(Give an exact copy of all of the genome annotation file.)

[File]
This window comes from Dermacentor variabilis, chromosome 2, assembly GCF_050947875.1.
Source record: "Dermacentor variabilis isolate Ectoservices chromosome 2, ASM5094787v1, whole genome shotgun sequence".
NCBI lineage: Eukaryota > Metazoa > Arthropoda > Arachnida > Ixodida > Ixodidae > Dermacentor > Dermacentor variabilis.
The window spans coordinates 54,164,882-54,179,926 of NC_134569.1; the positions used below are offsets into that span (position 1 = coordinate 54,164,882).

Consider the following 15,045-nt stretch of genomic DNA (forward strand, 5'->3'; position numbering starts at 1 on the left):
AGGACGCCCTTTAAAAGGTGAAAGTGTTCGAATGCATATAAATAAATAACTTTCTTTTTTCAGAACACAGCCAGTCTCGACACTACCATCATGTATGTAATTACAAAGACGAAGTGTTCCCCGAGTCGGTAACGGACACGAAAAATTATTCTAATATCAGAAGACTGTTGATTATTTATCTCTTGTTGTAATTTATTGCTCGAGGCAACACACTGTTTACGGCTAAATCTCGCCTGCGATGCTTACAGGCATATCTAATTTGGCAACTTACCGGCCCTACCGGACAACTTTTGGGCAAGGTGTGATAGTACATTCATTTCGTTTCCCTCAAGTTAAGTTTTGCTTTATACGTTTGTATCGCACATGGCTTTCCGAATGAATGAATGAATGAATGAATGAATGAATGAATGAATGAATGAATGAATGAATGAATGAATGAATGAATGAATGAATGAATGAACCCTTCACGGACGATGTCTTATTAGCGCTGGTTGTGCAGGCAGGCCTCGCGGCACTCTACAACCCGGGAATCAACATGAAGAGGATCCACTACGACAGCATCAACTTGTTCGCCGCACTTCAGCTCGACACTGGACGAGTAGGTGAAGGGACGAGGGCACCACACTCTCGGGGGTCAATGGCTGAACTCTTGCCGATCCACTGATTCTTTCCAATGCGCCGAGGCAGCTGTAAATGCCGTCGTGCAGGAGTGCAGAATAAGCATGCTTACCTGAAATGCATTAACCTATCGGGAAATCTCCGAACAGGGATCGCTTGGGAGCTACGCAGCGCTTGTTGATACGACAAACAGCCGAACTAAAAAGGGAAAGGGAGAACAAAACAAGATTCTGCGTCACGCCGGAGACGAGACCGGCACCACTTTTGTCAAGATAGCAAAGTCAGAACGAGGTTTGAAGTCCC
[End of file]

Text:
This window comes from Dermacentor variabilis, chromosome 2, assembly GCF_050947875.1.
Source record: "Dermacentor variabilis isolate Ectoservices chromosome 2, ASM5094787v1, whole genome shotgun sequence".
NCBI lineage: Eukaryota > Metazoa > Arthropoda > Arachnida > Ixodida > Ixodidae > Dermacentor > Dermacentor variabilis.
The window spans coordinates 54,164,882-54,179,926 of NC_134569.1; the positions used below are offsets into that span (position 1 = coordinate 54,164,882).

Consider the following 15,045-nt stretch of genomic DNA (forward strand, 5'->3'; position numbering starts at 1 on the left):
AGGACGCCCTTTAAAAGGTGAAAGTGTTCGAATGCATATAAATAAATAACTTTCTTTTTTCAGAACACAGCCAGTCTCGACACTACCATCATGTATGTAATTACAAAGACGAAGTGTTCCCCGAGTCGGTAACGGACACGAAAAATTATTCTAATATCAGAAGACTGTTGATTATTTATCTCTTGTTGTAATTTATTGCTCGAGGCAACACACTGTTTACGGCTAAATCTCGCCTGCGATGCTTACAGGCATATCTAATTTGGCAACTTACCGGCCCTACCGGACAACTTTTGGGCAAGGTGTGATAGTACATTCATTTCGTTTCCCTCAAGTTAAGTTTTGCTTTATACGTTTGTATCGCACATGGCTTTCCGAATGAATGAATGAATGAATGAATGAATGAATGAATGAATGAATGAATGAATGAATGAATGAATGAATGAATGAATGAATGAATGAACCCTTCACGGACGATGTCTTATTAGCGCTGGTTGTGCAGGCAGGCCTCGCGGCACTCTACAACCCGGGAATCAACATGAAGAGGATCCACTACGACAGCATCAACTTGTTCGCCGCACTTCAGCTCGACACTGGACGAGTAGGTGAAGGGACGAGGGCACCACACTCTCGGGGGTCAATGGCTGAACTCTTGCCGATCCACTGATTCTTTCCAATGCGCCGAGGCAGCTGTAAATGCCGTCGTGCAGGAGTGCAGAATAAGCATGCTTACCTGAAATGCATTAACCTATCGGGAAATCTCCGAACAGGGATCGCTTGGGAGCTACGCAGCGCTTGTTGATACGACAAACAGCCGAACTAAAAAGGGAAAGGGAGAACAAAACAAGATTCTGCGTCACGCCGGAGACGAGACCGGCACCACTTTTGTCAAGATAGCAAAGTCAGAACGAGGTTTGAAGTCCC